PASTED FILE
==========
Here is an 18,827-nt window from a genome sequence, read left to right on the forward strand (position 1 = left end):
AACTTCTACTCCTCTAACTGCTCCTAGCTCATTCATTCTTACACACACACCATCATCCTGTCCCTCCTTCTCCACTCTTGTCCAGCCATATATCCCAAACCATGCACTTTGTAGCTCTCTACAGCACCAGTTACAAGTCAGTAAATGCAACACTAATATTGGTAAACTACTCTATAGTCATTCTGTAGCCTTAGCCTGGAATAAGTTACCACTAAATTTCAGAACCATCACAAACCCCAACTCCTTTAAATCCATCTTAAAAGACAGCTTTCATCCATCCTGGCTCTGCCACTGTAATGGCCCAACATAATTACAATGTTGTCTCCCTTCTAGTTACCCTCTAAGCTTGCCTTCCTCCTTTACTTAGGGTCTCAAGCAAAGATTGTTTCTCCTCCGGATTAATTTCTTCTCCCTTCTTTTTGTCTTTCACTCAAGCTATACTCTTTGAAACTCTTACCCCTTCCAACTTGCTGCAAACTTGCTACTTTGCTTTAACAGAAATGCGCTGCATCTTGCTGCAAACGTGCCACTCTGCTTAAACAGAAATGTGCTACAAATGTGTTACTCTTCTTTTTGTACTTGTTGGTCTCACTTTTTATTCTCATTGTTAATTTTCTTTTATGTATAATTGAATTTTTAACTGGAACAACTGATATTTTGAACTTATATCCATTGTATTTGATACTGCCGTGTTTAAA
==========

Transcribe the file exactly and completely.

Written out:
Here is an 18,827-nt window from a genome sequence, read left to right on the forward strand (position 1 = left end):
AACTTCTACTCCTCTAACTGCTCCTAGCTCATTCATTCTTACACACACACCATCATCCTGTCCCTCCTTCTCCACTCTTGTCCAGCCATATATCCCAAACCATGCACTTTGTAGCTCTCTACAGCACCAGTTACAAGTCAGTAAATGCAACACTAATATTGGTAAACTACTCTATAGTCATTCTGTAGCCTTAGCCTGGAATAAGTTACCACTAAATTTCAGAACCATCACAAACCCCAACTCCTTTAAATCCATCTTAAAAGACAGCTTTCATCCATCCTGGCTCTGCCACTGTAATGGCCCAACATAATTACAATGTTGTCTCCCTTCTAGTTACCCTCTAAGCTTGCCTTCCTCCTTTACTTAGGGTCTCAAGCAAAGATTGTTTCTCCTCCGGATTAATTTCTTCTCCCTTCTTTTTGTCTTTCACTCAAGCTATACTCTTTGAAACTCTTACCCCTTCCAACTTGCTGCAAACTTGCTACTTTGCTTTAACAGAAATGCGCTGCATCTTGCTGCAAACGTGCCACTCTGCTTAAACAGAAATGTGCTACAAATGTGTTACTCTTCTTTTTGTACTTGTTGGTCTCACTTTTTATTCTCATTGTTAATTTTCTTTTATGTATAATTGAATTTTTAACTGGAACAACTGATATTTTGAACTTATATCCATTGTATTTGATACTGCCGTGTTTAAA